I no longer see my father as an adversary or a superior but recognize that I have become his peer. I’ve often wished that we could compare notes about our respective journeys. But such conversations are impossible. They are for most sons. The really interesting questions do not come until it is too late to ask them. When we were young, we weren’t interested. Or it didn’t occur to us to raise the subject. The best we can now do is to compile the story after the fact by relying on secondary sources and oral tradition. We reminisce with our siblings and marvel at how different their recollection is from ours. We ask the living to recall the dead, never quite sure whether they are relating facts or expressing opinions. We piece together our own memories, which arise from the depths in fits and flashes like dreams. We don’t always remember the fine details or the context. It is a little like working on a giant puzzle, but without the benefit of the picture on the box.

It has also helped me to be a father. Nothing has taught me more about the nature of unconditional love than fatherhood. Few things have made me feel as frightened or as helpless. Like me, my sons left home in their 20’s and moved across the country. The pain I felt upon their leaving mirrored the expression I recall in my father’s eyes on the day that I moved away. I have since marveled at their boldness, boasted in their successes, and worried over their trials. But I haven’t stopped missing them. Yet I sense that the distance between us is measured in more than miles and wonder when they will turn for home. It is a long journey.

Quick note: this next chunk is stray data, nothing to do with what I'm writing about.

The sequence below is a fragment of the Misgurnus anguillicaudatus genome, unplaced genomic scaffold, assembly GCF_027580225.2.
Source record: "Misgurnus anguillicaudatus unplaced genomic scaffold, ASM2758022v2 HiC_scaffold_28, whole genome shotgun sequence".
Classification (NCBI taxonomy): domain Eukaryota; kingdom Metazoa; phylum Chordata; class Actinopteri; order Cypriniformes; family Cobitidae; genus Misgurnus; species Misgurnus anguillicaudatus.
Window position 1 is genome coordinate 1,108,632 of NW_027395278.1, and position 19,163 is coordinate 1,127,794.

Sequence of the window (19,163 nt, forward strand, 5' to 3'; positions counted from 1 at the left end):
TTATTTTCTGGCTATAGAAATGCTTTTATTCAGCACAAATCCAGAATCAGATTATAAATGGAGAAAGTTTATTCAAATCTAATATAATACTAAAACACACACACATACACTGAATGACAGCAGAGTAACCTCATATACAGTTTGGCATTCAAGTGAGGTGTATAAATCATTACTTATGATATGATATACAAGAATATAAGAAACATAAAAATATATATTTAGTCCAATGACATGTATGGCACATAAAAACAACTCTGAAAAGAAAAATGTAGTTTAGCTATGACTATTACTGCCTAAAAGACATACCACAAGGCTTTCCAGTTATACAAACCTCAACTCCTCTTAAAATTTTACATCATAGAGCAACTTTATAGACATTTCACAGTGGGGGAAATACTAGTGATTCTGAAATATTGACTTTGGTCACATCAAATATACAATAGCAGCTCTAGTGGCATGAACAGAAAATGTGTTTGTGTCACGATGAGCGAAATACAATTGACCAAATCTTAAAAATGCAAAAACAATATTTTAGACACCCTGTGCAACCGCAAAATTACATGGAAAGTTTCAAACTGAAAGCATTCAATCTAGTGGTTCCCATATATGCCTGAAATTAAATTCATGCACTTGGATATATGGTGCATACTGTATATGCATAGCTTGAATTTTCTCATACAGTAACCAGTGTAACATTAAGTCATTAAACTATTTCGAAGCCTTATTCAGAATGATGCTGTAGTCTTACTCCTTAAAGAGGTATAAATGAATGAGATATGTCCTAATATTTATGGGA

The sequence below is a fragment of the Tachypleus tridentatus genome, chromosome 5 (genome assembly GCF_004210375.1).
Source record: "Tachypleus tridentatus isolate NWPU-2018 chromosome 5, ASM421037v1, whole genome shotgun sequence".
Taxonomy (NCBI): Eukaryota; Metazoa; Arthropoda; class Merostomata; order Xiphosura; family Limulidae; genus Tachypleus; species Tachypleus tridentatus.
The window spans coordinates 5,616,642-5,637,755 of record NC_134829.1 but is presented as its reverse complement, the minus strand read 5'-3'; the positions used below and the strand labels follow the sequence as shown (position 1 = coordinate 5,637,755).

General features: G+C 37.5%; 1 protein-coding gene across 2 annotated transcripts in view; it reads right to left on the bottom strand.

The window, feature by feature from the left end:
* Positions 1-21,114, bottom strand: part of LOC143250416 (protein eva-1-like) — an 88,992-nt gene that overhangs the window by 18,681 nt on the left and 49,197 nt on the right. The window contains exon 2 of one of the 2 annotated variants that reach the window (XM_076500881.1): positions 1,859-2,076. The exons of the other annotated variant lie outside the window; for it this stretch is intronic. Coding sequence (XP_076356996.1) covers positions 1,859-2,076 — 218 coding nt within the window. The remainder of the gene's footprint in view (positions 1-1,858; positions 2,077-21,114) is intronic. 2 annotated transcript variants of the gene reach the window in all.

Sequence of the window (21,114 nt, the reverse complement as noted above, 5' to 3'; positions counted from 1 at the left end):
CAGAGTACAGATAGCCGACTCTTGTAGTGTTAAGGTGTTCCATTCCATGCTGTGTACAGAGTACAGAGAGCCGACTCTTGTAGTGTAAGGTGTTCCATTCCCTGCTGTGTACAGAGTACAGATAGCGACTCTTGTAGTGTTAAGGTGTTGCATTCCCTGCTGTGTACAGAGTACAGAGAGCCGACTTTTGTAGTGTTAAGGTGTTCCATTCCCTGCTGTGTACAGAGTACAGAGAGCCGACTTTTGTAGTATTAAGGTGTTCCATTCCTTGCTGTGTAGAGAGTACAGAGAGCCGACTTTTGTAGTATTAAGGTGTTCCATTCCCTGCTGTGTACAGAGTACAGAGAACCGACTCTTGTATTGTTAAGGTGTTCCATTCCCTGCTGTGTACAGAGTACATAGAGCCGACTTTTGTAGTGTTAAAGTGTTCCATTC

The primary work is to forgive.

The primary work of the hero’s journey of sons where their father is concerned is to forgive. For me, this has been the work of learning how to forgive both my father and myself. I have had to forgive my father for being the man that he was instead of the man I thought I wanted him to be. Likewise, I had to forgive myself for being born in his image. And sometimes for being the man that I became. “The natural or normal course of human growing up must begin with some sort of rebellion against one’s parents, for it is clearly impossible to grow if one remains a child,” Wendell Berry explains.  “But the child, in the process of rebellion and of achieving the emotional and economic independence that rebellion ought to lead to, finally comes to understand the parents as fellow humans and fellow sufferers, and in some manner returns to them as their friend, forgiven and forgiving the inevitable wrongs of family life.” This is the hero’s journey. It is also the work that transforms us from child to adult.

The last conversation I had with my father was in 1987. I was sitting beside his hospital bed. Years of alcohol abuse had finally presented its bill, and renal failure had set in. The doctors told us that there was nothing they could do for him. I sat silent, holding my father’s hand, and trying to think of what I should say. With so much left unsaid for so long, I could only fall back on an old script that we had repeated many times before.

“I love you, Dad,” I said.

“I love you too, Johnny,” he whispered back.

Maybe it was all we needed to say.